Call To Action – No Cop City

We can take action to reduce the Atlanta Police Foundation’s (APF) power and to prevent APF from being able to build cop city. One way we can do this is by pressuring corporations to stop supporting the APF, including by taking our money out of these companies’ hands.

Find out more about why we oppose Cop City here.

Close your account and tell them why

If you are a customer with APF-supporting companies, especially if you have an account with any of these banks, you can literally reduce the amount of money available to these companies to give to APF by boycotting them or closing your account. When closing your account at a bank, write a note to the bank to let them know why you’re leaving.

Banks supporting APF include:
Wells Fargo
Truist (Suntrust)
Morgan Stanley
Cadence Bank (State Bank & Trust)
Bank of America

Find banking options that may be more responsible with your money here

Call APF-supporting companies

Ask why these companies are investing in more police surveillance and violence, and why they support the Atlanta Police Foundation’s forest-destroying “cop city” project next door to residential neighborhoods. Some companies have made donations specifically for the youth centers that APF pays for, called “At Promise Centers”, but there are plenty of organizations providing youth support programs that don’t shoot down our young people!

Let them know the public is watching and that it’s time to stop supporting police foundations in Atlanta and across the country.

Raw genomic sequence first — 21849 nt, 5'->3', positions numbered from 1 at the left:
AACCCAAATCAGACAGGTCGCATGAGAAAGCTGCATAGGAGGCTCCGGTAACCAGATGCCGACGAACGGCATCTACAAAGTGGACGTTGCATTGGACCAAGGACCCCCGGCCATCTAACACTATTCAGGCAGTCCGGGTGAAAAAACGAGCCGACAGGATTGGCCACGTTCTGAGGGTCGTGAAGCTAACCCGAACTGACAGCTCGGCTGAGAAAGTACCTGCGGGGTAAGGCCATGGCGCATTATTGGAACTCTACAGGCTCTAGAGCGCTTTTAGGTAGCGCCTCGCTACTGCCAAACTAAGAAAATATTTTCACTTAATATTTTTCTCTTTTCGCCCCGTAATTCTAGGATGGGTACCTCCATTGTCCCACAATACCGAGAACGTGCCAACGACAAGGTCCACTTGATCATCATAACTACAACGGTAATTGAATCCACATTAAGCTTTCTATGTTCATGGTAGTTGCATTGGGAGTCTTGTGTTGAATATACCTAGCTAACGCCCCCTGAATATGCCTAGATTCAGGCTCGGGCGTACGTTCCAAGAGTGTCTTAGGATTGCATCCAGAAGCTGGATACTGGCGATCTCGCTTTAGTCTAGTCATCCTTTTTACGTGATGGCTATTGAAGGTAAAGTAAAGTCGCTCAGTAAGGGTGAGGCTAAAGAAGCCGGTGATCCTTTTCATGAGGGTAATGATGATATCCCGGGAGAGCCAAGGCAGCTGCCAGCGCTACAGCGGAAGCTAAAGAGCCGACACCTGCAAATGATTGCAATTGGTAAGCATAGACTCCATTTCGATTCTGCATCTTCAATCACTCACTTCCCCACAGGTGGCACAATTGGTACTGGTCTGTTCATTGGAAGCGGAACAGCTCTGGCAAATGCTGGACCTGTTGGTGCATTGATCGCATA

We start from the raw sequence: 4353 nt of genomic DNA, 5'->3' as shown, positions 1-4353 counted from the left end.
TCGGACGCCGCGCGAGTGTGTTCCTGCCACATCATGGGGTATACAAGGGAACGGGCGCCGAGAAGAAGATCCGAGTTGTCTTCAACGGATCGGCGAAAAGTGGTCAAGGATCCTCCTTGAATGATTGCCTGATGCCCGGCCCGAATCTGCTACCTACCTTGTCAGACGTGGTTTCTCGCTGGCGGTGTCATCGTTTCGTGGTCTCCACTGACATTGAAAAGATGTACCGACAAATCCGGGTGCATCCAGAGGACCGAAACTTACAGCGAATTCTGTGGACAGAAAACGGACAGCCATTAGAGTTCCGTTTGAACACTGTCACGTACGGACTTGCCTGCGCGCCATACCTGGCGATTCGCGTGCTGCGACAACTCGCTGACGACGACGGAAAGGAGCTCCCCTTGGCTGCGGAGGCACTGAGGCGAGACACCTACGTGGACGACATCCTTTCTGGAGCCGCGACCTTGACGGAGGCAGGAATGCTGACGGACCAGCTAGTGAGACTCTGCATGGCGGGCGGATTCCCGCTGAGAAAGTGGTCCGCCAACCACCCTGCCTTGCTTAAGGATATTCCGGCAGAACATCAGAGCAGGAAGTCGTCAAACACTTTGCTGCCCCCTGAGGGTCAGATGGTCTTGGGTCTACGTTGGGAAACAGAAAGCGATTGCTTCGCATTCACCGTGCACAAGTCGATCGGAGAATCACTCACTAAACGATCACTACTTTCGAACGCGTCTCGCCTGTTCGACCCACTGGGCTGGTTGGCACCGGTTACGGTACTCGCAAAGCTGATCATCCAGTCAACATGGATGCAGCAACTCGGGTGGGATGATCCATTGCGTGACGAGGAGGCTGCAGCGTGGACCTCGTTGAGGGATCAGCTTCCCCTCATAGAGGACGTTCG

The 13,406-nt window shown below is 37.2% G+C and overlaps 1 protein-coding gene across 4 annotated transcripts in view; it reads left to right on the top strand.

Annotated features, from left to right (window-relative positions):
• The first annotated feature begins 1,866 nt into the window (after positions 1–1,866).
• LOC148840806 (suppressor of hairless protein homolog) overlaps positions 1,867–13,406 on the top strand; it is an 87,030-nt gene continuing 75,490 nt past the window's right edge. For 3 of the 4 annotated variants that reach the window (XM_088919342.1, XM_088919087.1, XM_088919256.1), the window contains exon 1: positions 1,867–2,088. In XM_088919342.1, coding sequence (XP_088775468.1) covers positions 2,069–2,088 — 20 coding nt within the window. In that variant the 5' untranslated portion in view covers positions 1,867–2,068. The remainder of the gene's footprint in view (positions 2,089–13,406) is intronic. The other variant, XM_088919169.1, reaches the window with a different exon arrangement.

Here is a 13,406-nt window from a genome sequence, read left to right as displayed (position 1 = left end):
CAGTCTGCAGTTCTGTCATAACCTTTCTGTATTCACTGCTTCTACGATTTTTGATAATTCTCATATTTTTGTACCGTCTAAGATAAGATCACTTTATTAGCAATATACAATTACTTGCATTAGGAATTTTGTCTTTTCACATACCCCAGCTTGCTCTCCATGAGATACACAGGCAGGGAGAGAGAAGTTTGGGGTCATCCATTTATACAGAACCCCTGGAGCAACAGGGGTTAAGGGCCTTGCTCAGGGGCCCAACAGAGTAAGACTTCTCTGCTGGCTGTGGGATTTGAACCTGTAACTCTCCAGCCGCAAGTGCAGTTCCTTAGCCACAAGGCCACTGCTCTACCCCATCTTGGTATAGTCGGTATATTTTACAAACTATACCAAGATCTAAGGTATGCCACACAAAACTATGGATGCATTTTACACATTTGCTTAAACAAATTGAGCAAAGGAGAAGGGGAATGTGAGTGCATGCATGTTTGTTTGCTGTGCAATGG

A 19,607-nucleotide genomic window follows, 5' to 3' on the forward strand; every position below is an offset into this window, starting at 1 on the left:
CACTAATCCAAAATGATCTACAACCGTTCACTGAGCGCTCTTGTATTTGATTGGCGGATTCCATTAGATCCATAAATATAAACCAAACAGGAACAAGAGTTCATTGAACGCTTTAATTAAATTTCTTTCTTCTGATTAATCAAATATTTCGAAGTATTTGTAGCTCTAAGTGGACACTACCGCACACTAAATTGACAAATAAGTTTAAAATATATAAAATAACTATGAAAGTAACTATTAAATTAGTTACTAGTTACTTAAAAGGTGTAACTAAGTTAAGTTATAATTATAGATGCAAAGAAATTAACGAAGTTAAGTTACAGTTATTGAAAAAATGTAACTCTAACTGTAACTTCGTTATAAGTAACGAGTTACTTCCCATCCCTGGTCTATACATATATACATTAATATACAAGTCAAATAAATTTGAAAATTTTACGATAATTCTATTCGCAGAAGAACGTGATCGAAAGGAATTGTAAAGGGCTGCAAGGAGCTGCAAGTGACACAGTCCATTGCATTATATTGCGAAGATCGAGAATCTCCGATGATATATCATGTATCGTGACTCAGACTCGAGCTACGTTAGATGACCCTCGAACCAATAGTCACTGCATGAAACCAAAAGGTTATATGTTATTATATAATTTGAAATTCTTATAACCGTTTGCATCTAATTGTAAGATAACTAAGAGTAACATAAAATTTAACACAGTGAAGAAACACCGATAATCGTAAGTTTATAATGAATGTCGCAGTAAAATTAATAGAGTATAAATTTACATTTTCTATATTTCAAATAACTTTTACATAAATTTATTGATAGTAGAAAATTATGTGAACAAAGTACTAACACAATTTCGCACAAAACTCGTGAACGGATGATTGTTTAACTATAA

When calling customer support lines, please be courteous to the support staff; the problem is with company executives making these decisions!

Here are phone numbers for some of the companies supporting APF:

  • AT&T: 210-821-4105
  • Cox Enterprises: 678-645-0000
  • Wells Fargo: 800-869-3557
  • Cadence Bank (State Bank & Trust): 800-636-7622
  • Georgia Power:
    • residential customer service: 1-888-660-5890
    • media representative: 404-506-7676 or 800-282-1696
  • Truist (Suntrust): 800-786-8787
  • Morgan Stanley: 888-454-3965
  • UPS: 888-742-5877
  • Georgia Pacific: 404-652-4000
  • Delta Airlines: file a complaint here
  • Invesco:
    • corporate HQ 404-479-1095
    • media relations 212-278-9205
  • Equifax: business support number: 1-888-407-0359
  • Coca-Cola: 800-438-2653
  • Home Depot: 800-466-3337
  • Hilton Atlanta: 404-659-2000
  • Bank of America: local grants number: 800-218-9946

More companies can be identified from the list of APF board members here, or by looking up sponsors of APF events such as the annual “Crime is Toast”, “Blue Jean Ball”, and “Link Up Against Crime” fundraisers.

Spread the word!

We have power in numbers. Tell your friends, family, and communities about the connections between Atlanta city government, APF, and corporations that support police foundations. You can also contact Atlanta city councilmembers to let them know you oppose “cop city”, and what your vision for a thriving community involves instead here. We can also begin building what we need with our communities now.

Learn more and stay connected

Find out more, stay up to date, and get involved, through these groups and others:

More info:

Defend The Forest

Survival Resistance is participating in the Defend The Forest campaign’s Week Of Action.  Here is a link tree containing everything that you need to know.

From the Defend The Forest website, this is what we are fighting for:

Atlanta is a city in a forest. We have the highest percentage of tree canopy of any major metropolitan area in America. Our canopy is the main factor in ensuring Atlanta’s resiliency in the face of climate change. The forest in Southeast Atlanta is home to wetlands that filter rainwater and prevent flooding. It is also one of the last breeding grounds for many amphibians in the region, as well as an important migration site for wading birds.